Here's something extremely nerdy to ponder while you enjoy whatever snack you're having for elevenses, a video compilation of "going to warp" scenes from all the pre-J.J. Abrams Star Trek movies, from 1979's Star Trek: The Motion Picture to Star Trek: Nemesis in 2002. (I saw a similar montage a couple days ago that included the 2009 reboot flick, but it seems to have vanished. My guess is some copyright nazi got wind of it. Clips from all those old movies? No problem. But don't go posting so much as five seconds of our shiny new Star Trek, you damn Internet bootlegging fanboys!)
Anyhow, it's interesting to me that the effect actually became less spectacular over time. You'd think the opposite would be the case as visual effects technology advanced and this stuff (presumably) became easier to create. Of course, the Trek movies did see their budgets whittled away over time, so that may have been a factor. In any event, I give you... Warp Speed!
Since all Trekkies have a genetic imperative to offer unsolicited opinions on meaningless stuff, I'd like to announce for the record that my favorite warp effects are the "disco-tunnel" from The Motion Picture and the Wrath of Kahn "rainbow streak." The TMP effect is the most spectacular of all of them, the most cinematic. The sound effects and the slightly drawn-out timing impart a sense of drama, as if massive energies are being harnessed and something truly extraordinary is about to happen. And of course, if you consider the historical context of this being the first time we'd seen the Enterprise on the big screen, and the desire (at that time) to make a Star Trek that really was something more than just a two-hour television segment, that's exactly what the jump to warp speed was supposed to be.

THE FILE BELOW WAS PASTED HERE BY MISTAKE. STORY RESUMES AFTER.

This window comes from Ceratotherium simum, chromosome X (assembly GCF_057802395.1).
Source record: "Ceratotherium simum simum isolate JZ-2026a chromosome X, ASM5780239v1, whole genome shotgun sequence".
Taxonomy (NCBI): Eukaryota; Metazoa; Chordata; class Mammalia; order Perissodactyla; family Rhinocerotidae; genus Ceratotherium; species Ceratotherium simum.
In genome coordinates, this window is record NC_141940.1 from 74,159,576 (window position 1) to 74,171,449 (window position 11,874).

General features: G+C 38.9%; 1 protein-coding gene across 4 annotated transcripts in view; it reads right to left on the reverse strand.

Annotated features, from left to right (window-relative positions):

The Kahn effect (seen at 0:17 and 0:22, if you don't recognize them all on sight) wasn't as spectacular or as "big" -- I suspect it was cheaper to produce -- but it was impressive in its own right, and probably better for story-telling purposes, since it could be placed in context with other objects and backgrounds. (I can't quite imagine the TMP tunnel effect against the Mutara Nebula, the backdrop in the second Kahn clip; it seems as if it would only work if the Enterprise were alone in the frame.) Some variant of the rainbow streak would, of course, appear in all the rest of the movies derived from the original series, but for my money it was never as nicely done as in its first appearance.
As for the effect seen in the Next Generation movies, I was never a fan of the "rubberband" effect introduced in the Next Gen TV series, i.e., the way the ship seems to stretch out, then snap forward into the starburst/sonic boom thing. It always looked cheap and silly to me, and the big-screen version didn't improve upon it...